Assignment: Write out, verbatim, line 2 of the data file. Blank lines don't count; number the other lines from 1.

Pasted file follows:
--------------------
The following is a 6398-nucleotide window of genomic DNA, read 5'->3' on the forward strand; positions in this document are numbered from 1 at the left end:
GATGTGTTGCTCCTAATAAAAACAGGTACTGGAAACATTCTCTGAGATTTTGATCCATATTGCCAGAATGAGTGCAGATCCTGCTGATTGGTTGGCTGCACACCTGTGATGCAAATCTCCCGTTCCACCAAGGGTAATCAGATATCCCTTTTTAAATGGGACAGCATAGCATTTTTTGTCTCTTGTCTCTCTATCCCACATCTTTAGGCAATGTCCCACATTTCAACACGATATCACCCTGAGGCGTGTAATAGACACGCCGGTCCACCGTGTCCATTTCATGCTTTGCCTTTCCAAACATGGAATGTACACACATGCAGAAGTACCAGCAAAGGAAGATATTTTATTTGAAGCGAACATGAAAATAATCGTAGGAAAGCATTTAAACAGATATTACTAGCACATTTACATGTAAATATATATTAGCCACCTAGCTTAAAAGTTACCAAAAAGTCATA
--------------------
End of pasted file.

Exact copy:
GATGTGTTGCTCCTAATAAAAACAGGTACTGGAAACATTCTCTGAGATTTTGATCCATATTGCCAGAATGAGTGCAGATCCTGCTGATTGGTTGGCTGCACACCTGTGATGCAAATCTCCCGTTCCACCAAGGGTAATCAGATATCCCTTTTTAAATGGGACAGCATAGCATTTTTTGTCTCTTGTCTCTCTATCCCACATCTTTAGGCAATGTCCCACATTTCAACACGATATCACCCTGAGGCGTGTAATAGACACGCCGGTCCACCGTGTCCATTTCATGCTTTGCCTTTCCAAACATGGAATGTACACACATGCAGAAGTACCAGCAAAGGAAGATATTTTATTTGAAGCGAACATGAAAATAATCGTAGGAAAGCATTTAAACAGATATTACTAGCACATTTACATGTAAATATATATTAGCCACCTAGCTTAAAAGTTACCAAAAAGTCATA